After having spent 10 years out of the country, we decided to move back to Bangalore. It was definitely a huge change for me. The weekends seemed empty with nowhere to go camping, no hills to climb, no trails to walk on and I ended up running longer durations inside my housing layout.

Initially, it started out as an aimless activity until a friend suggested that I participate in a 10k run back in 2013 to begin with, which I did and the experience of the race was enthralling. That paved the way forward and I have never looked back since. For the first two years, the focus was to improve my timings and then later on, I focused on building and testing my endurance and this became a vicious cycle with no end.

No distance ever seemed enough for me initially. I was curious to see how much further I could go and fast forward 3 years, I have run a maximum distance of 100K in 14 hours 20 minutes in the Bangalore Ultra. I also completed the Khardung La Challenge in Leh (the world’s highest Ultra marathon at 17582 feet) a distance of 72K.

Since 2013, I have completed 13 Ultra events and countless half and full marathons. I always enjoyed runs that are challenging with a sole purpose of finishing them comfortably and maintaining a constant pace. I personally prefer the quieter and smaller events and always look forward to trying new routes with new organisers.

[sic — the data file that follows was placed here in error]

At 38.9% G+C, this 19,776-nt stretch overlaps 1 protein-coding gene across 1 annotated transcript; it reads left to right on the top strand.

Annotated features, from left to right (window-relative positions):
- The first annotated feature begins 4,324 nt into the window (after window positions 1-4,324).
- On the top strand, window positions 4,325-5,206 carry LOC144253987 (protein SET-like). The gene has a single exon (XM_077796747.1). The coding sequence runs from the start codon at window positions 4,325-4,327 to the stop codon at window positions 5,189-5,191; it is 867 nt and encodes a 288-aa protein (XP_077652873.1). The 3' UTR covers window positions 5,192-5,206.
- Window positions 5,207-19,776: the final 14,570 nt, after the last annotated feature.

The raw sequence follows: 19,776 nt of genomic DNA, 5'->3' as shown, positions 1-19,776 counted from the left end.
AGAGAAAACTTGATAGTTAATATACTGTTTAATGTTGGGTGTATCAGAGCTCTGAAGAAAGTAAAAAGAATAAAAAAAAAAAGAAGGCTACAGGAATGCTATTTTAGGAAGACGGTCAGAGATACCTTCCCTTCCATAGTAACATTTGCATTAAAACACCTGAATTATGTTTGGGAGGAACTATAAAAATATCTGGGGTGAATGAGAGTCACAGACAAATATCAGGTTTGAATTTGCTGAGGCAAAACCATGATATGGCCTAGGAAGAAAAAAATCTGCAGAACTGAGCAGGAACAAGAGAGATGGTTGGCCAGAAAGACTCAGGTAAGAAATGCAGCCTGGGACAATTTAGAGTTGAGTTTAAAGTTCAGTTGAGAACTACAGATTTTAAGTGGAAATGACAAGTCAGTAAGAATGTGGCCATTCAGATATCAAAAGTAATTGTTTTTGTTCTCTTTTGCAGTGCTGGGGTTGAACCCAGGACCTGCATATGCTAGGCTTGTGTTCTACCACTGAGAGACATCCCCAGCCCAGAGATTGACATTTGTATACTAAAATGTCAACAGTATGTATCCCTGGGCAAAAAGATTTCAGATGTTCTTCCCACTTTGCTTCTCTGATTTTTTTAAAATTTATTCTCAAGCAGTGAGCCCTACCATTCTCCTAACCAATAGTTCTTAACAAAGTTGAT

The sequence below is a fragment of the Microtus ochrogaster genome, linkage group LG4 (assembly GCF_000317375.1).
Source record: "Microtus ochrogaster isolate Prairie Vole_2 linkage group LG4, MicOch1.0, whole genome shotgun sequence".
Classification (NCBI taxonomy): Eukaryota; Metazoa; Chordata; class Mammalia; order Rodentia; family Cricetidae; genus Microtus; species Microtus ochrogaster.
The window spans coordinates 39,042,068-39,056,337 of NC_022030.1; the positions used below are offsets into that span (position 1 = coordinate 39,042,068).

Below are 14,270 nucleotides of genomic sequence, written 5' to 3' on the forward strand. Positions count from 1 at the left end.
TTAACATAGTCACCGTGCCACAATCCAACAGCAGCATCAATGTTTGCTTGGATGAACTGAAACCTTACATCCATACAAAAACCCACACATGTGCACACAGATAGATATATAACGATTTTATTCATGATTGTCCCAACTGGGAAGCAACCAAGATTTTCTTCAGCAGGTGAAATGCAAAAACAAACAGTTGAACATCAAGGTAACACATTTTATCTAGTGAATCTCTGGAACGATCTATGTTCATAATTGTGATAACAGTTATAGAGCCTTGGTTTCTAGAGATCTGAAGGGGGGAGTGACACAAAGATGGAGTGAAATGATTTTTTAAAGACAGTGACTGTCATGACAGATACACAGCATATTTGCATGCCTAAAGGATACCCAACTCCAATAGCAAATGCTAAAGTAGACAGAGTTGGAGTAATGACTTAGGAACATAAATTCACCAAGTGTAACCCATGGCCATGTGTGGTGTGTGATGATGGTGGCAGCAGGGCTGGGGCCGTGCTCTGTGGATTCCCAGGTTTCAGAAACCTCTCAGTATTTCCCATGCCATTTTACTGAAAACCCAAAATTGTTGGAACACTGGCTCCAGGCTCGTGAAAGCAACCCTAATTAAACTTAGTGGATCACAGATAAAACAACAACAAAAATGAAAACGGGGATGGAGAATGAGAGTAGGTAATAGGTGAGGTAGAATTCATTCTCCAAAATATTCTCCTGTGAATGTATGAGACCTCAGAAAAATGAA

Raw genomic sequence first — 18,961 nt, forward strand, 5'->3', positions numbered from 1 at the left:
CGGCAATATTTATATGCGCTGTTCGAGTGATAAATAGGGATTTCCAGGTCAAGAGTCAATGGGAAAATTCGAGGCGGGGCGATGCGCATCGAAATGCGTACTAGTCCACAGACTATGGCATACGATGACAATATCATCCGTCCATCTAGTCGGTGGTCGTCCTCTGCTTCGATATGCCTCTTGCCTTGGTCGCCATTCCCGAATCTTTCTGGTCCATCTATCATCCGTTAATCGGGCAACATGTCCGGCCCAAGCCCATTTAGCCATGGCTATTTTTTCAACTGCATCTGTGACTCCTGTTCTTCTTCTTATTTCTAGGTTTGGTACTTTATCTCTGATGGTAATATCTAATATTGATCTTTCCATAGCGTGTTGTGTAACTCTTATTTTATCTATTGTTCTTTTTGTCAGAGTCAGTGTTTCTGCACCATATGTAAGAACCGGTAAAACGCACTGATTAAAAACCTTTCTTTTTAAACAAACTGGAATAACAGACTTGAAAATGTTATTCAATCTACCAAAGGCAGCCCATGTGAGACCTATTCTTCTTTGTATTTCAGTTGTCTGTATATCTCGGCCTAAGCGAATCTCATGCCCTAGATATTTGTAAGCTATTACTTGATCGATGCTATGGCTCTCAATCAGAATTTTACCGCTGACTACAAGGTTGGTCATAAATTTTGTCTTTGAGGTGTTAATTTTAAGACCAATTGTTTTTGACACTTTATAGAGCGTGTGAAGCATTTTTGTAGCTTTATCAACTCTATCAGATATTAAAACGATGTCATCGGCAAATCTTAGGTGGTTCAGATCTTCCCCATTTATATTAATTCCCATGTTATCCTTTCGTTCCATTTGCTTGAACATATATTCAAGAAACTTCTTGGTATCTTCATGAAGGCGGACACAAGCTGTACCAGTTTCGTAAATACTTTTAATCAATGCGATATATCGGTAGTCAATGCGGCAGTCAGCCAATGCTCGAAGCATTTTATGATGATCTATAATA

The first 2 years of my running life took me to different locales but it was always the hills that kept calling and brought me a kind of peace that I couldn’t find anywhere else.

Having discovered running in the hills, I have completed events in Ooty, Munnar, Manipur, Leh, Manali (Solang Sky running – being the toughest so far) as well as Shimla.  This year, I became the 3rdfemale runner from India to run the Everest marathon.

I haven’t limited myself just to running in the hills obviously – I enjoy running in California and completed the Big Sur marathon which is considered a beautiful run but very challenging owing to the weather conditions. I have also completed a 143.9K run during the 24-hour Bangalore stadium run last year.

FM: Fascinating and amazing to see what you have achieved in 5 years. Prior to 2013, what kind of sports where you in to?

Divya: I have always been an active and outdoorsy person. Back in school, I loved running on the tracks and tried my hand at different sports like field and track events, basketball, hockey and mini marathons. With college and the initial few years of working, these activities took a backseat. Post marriage, my partner and myself started going on short treks in our free time. Hitting the gym became a part of my daily routine. In 2006, step aerobics fascinated me and quickly became one of my favourite activity. We (my partner and myself) had done a few treks of which the Machu Picchu, few in Alaska and the Everest Base Camp clearly were my favourites. Between 2010-13, I appointed a personal trainer and he used to set up various routines for me and then it was only in 2013, that I started running.